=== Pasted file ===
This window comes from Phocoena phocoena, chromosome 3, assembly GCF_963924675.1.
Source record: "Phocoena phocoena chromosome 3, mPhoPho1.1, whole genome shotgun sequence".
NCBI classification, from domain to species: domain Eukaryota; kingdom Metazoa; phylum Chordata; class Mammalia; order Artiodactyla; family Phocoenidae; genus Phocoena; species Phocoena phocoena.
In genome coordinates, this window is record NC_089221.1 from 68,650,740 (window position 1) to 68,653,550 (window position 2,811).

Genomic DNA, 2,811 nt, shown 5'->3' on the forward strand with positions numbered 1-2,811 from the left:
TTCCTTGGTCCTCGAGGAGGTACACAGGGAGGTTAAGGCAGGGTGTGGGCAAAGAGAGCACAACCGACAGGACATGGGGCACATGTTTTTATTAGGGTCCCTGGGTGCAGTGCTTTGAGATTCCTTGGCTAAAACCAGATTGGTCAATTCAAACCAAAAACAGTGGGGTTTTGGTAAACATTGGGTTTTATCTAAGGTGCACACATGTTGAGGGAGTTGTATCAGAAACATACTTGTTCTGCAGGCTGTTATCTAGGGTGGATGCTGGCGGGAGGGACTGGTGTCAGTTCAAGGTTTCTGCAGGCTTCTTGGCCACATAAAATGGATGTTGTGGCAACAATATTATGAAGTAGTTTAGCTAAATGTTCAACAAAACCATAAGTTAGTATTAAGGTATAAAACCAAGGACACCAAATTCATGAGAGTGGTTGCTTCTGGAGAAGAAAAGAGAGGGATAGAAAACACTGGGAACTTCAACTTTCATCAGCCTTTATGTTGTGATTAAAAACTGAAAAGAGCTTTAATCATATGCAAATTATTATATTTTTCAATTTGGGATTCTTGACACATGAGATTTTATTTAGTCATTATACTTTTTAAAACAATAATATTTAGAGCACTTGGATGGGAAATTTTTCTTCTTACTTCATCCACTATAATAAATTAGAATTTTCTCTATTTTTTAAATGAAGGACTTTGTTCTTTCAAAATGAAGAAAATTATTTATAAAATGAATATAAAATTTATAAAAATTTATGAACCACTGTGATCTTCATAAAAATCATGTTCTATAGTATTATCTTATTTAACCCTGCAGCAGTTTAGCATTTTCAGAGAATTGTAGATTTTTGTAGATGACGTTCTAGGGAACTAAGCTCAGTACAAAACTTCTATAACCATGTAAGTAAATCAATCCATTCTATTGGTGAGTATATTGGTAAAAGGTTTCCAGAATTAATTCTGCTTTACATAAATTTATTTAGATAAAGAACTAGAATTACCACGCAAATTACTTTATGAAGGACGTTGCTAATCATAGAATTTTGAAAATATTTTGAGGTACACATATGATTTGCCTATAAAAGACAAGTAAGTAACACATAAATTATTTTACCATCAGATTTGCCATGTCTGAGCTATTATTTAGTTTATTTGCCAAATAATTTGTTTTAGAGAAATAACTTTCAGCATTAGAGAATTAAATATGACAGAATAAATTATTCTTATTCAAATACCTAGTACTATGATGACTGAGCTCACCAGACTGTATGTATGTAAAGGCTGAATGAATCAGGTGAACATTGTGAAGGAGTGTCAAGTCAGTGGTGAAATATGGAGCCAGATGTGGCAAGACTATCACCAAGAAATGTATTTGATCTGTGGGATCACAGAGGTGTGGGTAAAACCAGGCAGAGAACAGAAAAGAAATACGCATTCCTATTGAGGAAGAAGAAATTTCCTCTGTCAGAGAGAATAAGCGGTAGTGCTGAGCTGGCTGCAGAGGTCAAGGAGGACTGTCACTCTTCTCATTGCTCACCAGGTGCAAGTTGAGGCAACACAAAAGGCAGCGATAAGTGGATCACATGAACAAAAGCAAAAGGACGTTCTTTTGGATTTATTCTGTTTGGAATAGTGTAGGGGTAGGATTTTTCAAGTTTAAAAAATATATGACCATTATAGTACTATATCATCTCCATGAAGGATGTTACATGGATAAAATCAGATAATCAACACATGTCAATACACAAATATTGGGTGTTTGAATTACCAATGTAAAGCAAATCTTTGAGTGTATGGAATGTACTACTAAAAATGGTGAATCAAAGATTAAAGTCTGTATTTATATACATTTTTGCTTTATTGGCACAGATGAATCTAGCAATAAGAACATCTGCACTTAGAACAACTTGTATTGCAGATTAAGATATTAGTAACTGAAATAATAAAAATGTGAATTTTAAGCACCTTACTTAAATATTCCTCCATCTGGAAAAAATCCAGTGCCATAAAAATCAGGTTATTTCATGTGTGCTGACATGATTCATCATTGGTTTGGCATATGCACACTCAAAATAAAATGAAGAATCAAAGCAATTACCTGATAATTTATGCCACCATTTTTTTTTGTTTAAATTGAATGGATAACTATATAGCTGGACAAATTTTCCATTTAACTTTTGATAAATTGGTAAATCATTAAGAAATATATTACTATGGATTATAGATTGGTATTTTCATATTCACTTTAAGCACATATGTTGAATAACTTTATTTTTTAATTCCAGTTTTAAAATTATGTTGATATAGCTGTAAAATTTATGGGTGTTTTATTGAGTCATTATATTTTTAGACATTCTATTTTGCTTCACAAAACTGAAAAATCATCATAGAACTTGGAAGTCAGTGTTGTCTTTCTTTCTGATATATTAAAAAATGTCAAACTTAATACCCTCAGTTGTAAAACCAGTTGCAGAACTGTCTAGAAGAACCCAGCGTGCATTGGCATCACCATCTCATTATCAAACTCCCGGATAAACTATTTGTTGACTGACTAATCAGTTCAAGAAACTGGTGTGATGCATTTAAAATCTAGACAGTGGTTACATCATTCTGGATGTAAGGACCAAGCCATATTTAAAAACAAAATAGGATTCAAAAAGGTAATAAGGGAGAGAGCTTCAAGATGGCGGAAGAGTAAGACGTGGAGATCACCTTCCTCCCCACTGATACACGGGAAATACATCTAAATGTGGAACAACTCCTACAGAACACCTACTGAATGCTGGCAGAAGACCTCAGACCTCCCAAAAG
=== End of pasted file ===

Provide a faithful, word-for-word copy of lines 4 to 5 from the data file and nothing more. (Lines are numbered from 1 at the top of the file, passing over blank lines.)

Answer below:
In genome coordinates, this window is record NC_089221.1 from 68,650,740 (window position 1) to 68,653,550 (window position 2,811).

Genomic DNA, 2,811 nt, shown 5'->3' on the forward strand with positions numbered 1-2,811 from the left: